Excerpt from an article by Jeremy Sharon / Jerusalem Post
…In 2015, immigration to Israel hit a 15-year high, with some 30,000 Jews making aliya, including approximately 13,600 who came from Ukraine and Russia, both of which have witnessed dramatic increases in their aliya rates since 2013.
Large numbers of those people are not considered Jewish according to Halacha, meaning they are not born to a Jewish mother, but they nevertheless are eligible for the Law of Return, which grants Israeli citizenship to those with at least one Jewish grandparent. In the first aliya from the FSU in the 1990s, some 307,000 of the approximately 1 million people who came were not halachically Jewish.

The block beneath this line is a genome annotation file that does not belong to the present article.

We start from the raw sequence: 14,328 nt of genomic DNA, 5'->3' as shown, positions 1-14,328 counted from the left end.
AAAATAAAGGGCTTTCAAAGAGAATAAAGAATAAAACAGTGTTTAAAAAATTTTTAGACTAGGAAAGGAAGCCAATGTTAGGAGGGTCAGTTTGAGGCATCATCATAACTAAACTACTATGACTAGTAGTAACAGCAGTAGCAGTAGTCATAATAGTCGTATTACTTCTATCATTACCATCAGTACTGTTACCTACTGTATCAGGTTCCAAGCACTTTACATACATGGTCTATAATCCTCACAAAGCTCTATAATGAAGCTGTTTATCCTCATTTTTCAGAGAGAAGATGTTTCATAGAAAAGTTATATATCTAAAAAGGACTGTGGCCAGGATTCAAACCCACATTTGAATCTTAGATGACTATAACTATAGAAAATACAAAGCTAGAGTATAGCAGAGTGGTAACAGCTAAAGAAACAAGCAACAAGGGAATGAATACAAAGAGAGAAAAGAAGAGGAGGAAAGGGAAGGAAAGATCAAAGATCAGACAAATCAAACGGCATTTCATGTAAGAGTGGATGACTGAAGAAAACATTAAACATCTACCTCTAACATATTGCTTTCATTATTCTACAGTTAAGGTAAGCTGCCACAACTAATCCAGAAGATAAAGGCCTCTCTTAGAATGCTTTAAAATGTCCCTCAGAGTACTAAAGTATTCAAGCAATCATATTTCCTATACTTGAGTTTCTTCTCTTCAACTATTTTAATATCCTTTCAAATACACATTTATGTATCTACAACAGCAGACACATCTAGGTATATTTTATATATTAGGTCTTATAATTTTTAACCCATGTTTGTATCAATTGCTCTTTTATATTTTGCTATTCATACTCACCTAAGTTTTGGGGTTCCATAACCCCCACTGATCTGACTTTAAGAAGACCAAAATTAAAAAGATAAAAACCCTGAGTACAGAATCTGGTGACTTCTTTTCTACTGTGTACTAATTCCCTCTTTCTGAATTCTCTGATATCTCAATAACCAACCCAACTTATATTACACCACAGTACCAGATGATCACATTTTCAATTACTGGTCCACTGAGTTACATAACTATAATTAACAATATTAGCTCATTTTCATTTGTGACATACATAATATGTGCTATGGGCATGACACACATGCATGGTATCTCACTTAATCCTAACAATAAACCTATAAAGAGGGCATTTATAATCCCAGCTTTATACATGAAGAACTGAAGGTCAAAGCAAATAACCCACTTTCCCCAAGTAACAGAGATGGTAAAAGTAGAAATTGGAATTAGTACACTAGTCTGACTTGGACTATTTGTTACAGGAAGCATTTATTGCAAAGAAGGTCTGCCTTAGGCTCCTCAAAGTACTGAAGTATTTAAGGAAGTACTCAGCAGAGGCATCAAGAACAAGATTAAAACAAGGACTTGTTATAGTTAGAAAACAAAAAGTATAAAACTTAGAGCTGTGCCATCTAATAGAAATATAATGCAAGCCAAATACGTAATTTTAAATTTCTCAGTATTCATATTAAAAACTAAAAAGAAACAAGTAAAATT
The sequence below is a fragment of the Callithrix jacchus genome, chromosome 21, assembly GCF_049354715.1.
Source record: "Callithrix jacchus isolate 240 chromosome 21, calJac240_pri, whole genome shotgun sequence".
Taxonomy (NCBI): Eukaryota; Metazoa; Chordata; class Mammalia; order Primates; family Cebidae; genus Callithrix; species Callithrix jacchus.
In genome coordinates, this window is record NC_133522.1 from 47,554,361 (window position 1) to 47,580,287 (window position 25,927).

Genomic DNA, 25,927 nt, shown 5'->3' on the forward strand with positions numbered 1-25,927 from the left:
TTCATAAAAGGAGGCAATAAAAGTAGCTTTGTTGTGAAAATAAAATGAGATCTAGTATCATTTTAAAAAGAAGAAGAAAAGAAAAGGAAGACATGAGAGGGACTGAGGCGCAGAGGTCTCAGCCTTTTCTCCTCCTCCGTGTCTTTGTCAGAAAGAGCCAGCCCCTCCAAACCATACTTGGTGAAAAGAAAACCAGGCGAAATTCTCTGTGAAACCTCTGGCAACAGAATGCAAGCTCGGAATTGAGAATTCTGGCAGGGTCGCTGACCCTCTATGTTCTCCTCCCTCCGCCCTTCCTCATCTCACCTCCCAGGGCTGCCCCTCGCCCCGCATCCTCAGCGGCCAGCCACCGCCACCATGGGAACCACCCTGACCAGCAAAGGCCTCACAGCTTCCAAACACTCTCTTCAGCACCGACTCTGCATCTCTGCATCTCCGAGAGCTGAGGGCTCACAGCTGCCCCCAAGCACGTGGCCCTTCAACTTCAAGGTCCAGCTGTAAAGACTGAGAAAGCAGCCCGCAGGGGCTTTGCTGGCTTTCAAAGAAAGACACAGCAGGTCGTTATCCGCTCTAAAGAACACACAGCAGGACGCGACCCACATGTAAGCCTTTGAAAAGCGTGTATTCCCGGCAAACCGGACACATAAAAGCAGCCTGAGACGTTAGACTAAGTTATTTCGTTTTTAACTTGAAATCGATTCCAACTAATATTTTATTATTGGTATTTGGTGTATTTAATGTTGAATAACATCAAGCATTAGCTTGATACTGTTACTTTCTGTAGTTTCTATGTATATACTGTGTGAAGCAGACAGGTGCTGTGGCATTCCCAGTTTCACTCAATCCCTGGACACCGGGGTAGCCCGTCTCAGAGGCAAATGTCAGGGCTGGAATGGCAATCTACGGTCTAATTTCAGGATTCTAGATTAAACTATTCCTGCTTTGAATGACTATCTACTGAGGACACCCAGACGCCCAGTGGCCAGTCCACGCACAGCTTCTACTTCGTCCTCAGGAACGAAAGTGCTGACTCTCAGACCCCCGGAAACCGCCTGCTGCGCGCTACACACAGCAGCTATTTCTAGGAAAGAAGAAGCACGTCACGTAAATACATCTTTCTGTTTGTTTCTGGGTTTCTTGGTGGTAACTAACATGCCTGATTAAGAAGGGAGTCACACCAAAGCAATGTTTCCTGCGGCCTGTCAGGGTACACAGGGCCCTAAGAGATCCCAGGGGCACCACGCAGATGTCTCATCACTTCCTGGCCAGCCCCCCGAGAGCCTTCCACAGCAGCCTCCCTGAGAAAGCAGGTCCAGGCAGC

According to Prof. Ze’ev Khanin, chief scientist of the Immigration and Absorption Ministry and senior lecturer in political studies at Bar-Ilan University, approximately half of the immigrants coming to Israel from the FSU above age 30 are not Jewish according to Halacha, and as many as 75 percent of younger immigrants are also not born to a Jewish mother.
In total, he estimates there are between 720,000 to 900,000 people in the FSU who are eligible for Israeli citizenship under the Law of Return.
Sociologists and Jewish leaders in Israel have worried for a long time that the large group of technically non-Jewish but integrated citizens originally from the FSU, could become alienated from the majority Jewish population if they feel they are treated as second-class citizens and looked down upon as non-Jews.
At a certain stage, it is feared, they could become another group advocating against the explicitly Jewish nature of the state and for stripping the country of its formal Jewish character.
Religious leaders also have pointed to the possibility of Jewish intermarriage with non-Jewish immigrants and their children as a further threat to the integrity of the country’s Jewish population.